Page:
Friday, March 25, 2011

FFB: Ed Gorman on Evan Hunter/Ed McBain and LEARNING TO KILL

Evan Hunter, Ed McBain and Learning to Kill.

A year or so before he was diagnosed with cancer, Evan Hunter seemed intrigued by my idea of doing a massive collection of some of his earliest tales. Intrigued enough, anyway, to have somebody make copies of sixty-some stories and send them to me.

The stories covered virtually every pulp genre – crime, western, adventure, science fiction, horror – done under seven or eight pen-names.

We had everything ready to go when Evan had second thoughts. There were just too many of these stories he didn’t want to resurrect.

In Learning to Kill (Harcourt, $25) Evan and Otto Penzler have brought together the very best of those early stories in a stunner of a hardback package. This shows you how early Hunter was a master of both form and character.

The stories are divided into categories: Kids, Women in Jeopardy, Private Eyes, Cops and Robbers, Innocent Bystanders, Loose Cannons, Gangs.

He wrote well across the entire spectrum of crime and suspense stories, so well in fact that several of these stories are true classics that will be reprinted for decades to come – “First Offense,” “Runaway,” “The Merry Merry Christmas,” “On The Sidewalk Bleeding” and “The Last Spin” aren’t just for readers. They’re also for writers. These particular stories yield great insights into use of voice, plot, character and milieu. I could teach a full semester of writing using just those stories I mentioned.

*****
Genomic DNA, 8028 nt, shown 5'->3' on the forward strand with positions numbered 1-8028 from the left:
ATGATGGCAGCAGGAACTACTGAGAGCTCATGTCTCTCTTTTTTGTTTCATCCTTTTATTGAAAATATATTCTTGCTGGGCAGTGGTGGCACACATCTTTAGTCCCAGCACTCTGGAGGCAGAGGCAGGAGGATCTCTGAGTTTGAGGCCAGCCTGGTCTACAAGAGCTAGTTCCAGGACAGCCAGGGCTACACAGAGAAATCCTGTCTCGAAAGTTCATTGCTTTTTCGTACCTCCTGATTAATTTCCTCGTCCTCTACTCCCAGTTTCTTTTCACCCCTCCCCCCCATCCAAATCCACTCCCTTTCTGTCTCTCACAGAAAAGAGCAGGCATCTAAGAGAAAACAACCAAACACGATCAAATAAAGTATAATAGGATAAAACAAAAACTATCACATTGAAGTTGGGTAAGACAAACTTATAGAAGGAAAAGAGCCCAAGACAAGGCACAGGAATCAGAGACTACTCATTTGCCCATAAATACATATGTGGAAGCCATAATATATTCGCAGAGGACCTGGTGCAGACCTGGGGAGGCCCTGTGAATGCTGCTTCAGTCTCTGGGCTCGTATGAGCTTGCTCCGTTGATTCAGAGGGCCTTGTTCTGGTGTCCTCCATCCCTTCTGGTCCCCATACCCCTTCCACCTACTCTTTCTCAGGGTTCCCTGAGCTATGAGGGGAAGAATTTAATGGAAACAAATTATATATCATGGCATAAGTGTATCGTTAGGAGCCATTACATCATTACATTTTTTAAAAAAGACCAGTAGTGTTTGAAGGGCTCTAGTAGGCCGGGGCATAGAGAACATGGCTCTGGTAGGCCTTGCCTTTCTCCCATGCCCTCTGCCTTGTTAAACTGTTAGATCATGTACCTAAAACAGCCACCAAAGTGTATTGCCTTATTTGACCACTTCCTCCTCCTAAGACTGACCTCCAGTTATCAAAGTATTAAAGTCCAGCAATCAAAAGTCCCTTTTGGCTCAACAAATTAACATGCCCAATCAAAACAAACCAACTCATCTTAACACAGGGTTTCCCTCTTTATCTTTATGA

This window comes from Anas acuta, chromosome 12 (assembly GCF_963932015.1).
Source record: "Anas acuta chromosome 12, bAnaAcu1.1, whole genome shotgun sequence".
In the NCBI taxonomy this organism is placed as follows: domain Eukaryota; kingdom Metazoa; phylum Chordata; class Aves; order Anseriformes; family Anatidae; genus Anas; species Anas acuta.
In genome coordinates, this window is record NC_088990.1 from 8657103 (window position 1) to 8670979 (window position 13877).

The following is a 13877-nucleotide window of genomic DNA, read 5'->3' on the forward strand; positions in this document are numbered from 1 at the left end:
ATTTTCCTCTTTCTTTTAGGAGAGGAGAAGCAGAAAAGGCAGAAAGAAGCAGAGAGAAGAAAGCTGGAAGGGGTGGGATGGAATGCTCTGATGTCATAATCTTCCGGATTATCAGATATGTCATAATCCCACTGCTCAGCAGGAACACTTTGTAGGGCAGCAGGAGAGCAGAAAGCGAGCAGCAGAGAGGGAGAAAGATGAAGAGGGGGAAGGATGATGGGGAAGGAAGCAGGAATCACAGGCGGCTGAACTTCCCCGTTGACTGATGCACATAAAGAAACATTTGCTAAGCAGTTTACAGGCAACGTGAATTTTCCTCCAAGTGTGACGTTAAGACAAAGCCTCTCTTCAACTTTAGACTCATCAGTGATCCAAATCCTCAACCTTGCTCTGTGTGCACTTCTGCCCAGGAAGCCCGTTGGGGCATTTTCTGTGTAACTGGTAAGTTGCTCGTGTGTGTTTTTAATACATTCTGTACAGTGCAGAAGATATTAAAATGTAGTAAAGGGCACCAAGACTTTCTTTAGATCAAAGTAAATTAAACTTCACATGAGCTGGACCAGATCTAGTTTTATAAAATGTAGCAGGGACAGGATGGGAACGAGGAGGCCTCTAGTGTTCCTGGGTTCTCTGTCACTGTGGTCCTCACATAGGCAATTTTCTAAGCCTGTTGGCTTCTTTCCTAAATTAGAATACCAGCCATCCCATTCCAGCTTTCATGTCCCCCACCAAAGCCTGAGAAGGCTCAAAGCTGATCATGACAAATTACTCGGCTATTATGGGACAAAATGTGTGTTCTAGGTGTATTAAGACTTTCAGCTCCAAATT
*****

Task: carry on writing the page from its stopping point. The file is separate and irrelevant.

Hunter/McBain was one of the two or three best and most influential crime writers of his generation. Otto Penzler has paid tribute to that fact with this hefty and important contribution that belongs in every mystery collection.


Anonymous said...

The McBain is indeed a terrific collection. I wish they had published all the stories.

(WARNING - perhaps - if you haven't read COMA and want to)

As for the others, surely I can't be the only one to think COMA shamelessly ripped off Christianna Brand's GREEN FOR DANGER?

That one book made his whole career. Face it, he is not a very good writer and most of the rest of his books are (to my mind, at least) pretty crappy bestsellers.

He's one of the perfect examples (sadly, there are others) of a writer who hits the bestseller list once and then over and over again even if unworthy of doing so.

But then, a lot of readers can't tell the difference between good and crap.

Jeff M.

Todd Mason said...

Yes, well, there's the right kind of bad, Jeff. I find even more saddening are those who can do better, but are relentlessly rewarded for doing anything (Stephen King) or whose better work is actively disregarded (Gary Jennings)...there are all kinds of consistently bad writers who are consistently hailed, ranging from Whitley Strieber to William Vollmann to Dave Eggers to John Irving (even though he isn't heard too much from any longer) to Bret Easton Ellis, to stick with just the men for a moment.

Anonymous said...

Who exactly is Jeff M talking about: his comments follow the article about Evan Hunter but Evan Hunter didn't write COMA.

Todd Mason said...

Well, Anon., this Gorman piece is one of a number that are part of this week's "Friday's Forgotten Books"; one of the other suggestions made was COMA by Robin Cook, and Jeff is expressing his take on that novel's derivative nature.